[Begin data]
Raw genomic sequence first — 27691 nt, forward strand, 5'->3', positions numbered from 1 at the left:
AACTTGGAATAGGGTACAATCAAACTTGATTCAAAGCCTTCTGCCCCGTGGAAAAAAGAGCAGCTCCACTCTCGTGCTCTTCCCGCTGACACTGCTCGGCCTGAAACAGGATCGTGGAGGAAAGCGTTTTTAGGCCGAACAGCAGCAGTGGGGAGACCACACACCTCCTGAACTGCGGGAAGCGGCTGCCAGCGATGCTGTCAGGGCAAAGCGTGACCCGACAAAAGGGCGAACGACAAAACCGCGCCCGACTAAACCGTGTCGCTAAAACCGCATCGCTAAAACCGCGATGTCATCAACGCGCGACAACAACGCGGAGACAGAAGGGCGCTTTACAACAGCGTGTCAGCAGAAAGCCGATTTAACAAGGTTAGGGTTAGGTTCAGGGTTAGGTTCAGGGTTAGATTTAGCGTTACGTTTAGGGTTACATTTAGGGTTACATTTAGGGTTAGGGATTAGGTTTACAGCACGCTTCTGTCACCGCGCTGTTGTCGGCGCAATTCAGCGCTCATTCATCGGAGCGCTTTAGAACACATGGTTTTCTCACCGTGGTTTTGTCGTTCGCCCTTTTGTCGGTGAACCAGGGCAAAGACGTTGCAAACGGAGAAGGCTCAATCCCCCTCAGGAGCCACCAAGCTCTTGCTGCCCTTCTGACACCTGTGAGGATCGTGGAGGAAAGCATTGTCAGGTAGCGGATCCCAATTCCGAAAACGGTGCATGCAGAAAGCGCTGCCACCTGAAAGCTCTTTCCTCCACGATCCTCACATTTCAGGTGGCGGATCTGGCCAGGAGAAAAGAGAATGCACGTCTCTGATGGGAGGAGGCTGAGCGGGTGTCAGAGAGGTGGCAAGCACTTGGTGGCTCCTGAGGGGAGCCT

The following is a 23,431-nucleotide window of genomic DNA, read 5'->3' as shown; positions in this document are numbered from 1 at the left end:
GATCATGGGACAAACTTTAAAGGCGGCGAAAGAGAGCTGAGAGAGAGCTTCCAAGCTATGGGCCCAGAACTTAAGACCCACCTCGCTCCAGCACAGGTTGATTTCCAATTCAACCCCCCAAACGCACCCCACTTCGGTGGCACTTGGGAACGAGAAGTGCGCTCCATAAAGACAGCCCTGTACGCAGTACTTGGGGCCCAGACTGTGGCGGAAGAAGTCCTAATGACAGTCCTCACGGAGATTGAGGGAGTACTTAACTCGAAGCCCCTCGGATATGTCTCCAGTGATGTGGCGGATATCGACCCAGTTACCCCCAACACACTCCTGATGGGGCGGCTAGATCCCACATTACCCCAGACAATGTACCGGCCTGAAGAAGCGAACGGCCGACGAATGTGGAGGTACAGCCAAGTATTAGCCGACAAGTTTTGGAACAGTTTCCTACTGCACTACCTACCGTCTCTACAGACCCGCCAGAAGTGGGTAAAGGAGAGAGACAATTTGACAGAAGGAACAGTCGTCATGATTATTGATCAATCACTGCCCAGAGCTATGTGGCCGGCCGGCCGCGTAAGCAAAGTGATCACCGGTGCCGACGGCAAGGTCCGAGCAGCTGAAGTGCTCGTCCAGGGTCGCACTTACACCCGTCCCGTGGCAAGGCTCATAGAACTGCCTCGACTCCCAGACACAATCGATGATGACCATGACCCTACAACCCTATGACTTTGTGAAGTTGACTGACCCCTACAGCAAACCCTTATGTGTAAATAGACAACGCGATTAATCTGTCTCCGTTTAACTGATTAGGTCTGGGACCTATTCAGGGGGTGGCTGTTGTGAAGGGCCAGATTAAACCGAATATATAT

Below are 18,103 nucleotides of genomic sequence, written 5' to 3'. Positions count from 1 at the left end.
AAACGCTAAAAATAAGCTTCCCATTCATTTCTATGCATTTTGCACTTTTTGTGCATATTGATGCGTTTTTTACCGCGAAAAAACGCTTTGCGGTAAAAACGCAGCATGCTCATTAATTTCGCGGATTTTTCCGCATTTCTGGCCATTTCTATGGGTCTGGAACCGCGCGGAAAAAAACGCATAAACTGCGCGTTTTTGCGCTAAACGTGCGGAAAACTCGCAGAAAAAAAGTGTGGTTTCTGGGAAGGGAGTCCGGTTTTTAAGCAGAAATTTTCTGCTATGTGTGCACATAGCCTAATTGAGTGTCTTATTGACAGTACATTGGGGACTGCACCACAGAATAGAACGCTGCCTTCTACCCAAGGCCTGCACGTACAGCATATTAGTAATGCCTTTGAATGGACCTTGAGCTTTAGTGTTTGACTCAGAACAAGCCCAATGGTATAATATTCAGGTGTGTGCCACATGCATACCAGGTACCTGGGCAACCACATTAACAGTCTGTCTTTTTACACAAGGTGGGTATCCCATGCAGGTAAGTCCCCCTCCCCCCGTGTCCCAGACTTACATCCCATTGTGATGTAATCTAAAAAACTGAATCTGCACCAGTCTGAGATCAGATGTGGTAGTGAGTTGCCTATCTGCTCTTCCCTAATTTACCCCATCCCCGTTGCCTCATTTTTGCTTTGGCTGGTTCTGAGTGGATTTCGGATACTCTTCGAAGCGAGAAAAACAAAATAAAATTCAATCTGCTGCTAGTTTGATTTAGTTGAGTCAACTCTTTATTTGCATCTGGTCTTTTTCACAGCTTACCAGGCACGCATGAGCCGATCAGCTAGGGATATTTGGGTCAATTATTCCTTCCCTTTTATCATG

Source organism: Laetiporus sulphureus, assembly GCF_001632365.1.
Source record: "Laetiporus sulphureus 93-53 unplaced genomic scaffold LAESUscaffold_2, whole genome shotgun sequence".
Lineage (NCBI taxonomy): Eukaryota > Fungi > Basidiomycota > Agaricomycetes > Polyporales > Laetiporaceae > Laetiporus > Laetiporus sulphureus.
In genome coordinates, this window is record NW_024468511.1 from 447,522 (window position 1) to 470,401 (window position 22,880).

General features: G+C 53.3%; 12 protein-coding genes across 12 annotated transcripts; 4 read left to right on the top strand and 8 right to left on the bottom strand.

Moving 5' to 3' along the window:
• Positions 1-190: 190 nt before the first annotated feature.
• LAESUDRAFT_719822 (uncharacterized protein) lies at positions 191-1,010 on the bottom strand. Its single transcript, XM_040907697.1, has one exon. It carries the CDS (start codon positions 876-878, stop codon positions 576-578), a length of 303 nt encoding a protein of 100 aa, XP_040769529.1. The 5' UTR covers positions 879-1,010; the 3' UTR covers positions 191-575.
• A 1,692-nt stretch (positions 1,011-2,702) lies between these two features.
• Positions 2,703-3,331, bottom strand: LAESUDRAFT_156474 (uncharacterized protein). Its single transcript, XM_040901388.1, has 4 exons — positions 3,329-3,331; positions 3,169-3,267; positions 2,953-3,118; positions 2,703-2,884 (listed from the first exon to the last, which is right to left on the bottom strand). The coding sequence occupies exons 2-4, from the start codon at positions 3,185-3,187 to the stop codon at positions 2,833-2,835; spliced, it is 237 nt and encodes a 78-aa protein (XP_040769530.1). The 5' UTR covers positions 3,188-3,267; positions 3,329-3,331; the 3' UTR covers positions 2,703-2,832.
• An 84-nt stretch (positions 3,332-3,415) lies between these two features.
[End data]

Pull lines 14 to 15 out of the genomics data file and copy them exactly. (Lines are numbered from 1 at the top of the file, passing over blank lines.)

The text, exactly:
• LAESUDRAFT_719822 (uncharacterized protein) lies at positions 191-1,010 on the bottom strand. Its single transcript, XM_040907697.1, has one exon. It carries the CDS (start codon positions 876-878, stop codon positions 576-578), a length of 303 nt encoding a protein of 100 aa, XP_040769529.1. The 5' UTR covers positions 879-1,010; the 3' UTR covers positions 191-575.
• A 1,692-nt stretch (positions 1,011-2,702) lies between these two features.